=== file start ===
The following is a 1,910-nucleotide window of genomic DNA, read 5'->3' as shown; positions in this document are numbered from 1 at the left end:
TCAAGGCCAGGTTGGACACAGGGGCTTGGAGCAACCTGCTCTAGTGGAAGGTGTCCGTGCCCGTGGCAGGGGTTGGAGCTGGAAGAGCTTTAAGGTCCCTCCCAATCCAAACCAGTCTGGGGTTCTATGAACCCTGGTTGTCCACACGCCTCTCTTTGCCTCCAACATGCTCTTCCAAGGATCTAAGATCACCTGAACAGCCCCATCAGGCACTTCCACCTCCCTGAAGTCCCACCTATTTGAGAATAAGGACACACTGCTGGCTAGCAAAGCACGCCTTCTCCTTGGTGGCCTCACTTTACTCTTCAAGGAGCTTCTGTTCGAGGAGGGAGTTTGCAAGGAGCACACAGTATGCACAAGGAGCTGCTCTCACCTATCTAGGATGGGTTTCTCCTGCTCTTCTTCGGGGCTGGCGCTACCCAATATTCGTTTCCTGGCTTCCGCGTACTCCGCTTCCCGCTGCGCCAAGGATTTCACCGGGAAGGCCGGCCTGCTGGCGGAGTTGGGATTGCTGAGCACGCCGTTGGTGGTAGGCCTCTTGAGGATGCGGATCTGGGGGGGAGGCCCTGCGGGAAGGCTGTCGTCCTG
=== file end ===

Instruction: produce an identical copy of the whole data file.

The following is a 1,910-nucleotide window of genomic DNA, read 5'->3' as shown; positions in this document are numbered from 1 at the left end:
TCAAGGCCAGGTTGGACACAGGGGCTTGGAGCAACCTGCTCTAGTGGAAGGTGTCCGTGCCCGTGGCAGGGGTTGGAGCTGGAAGAGCTTTAAGGTCCCTCCCAATCCAAACCAGTCTGGGGTTCTATGAACCCTGGTTGTCCACACGCCTCTCTTTGCCTCCAACATGCTCTTCCAAGGATCTAAGATCACCTGAACAGCCCCATCAGGCACTTCCACCTCCCTGAAGTCCCACCTATTTGAGAATAAGGACACACTGCTGGCTAGCAAAGCACGCCTTCTCCTTGGTGGCCTCACTTTACTCTTCAAGGAGCTTCTGTTCGAGGAGGGAGTTTGCAAGGAGCACACAGTATGCACAAGGAGCTGCTCTCACCTATCTAGGATGGGTTTCTCCTGCTCTTCTTCGGGGCTGGCGCTACCCAATATTCGTTTCCTGGCTTCCGCGTACTCCGCTTCCCGCTGCGCCAAGGATTTCACCGGGAAGGCCGGCCTGCTGGCGGAGTTGGGATTGCTGAGCACGCCGTTGGTGGTAGGCCTCTTGAGGATGCGGATCTGGGGGGGAGGCCCTGCGGGAAGGCTGTCGTCCTG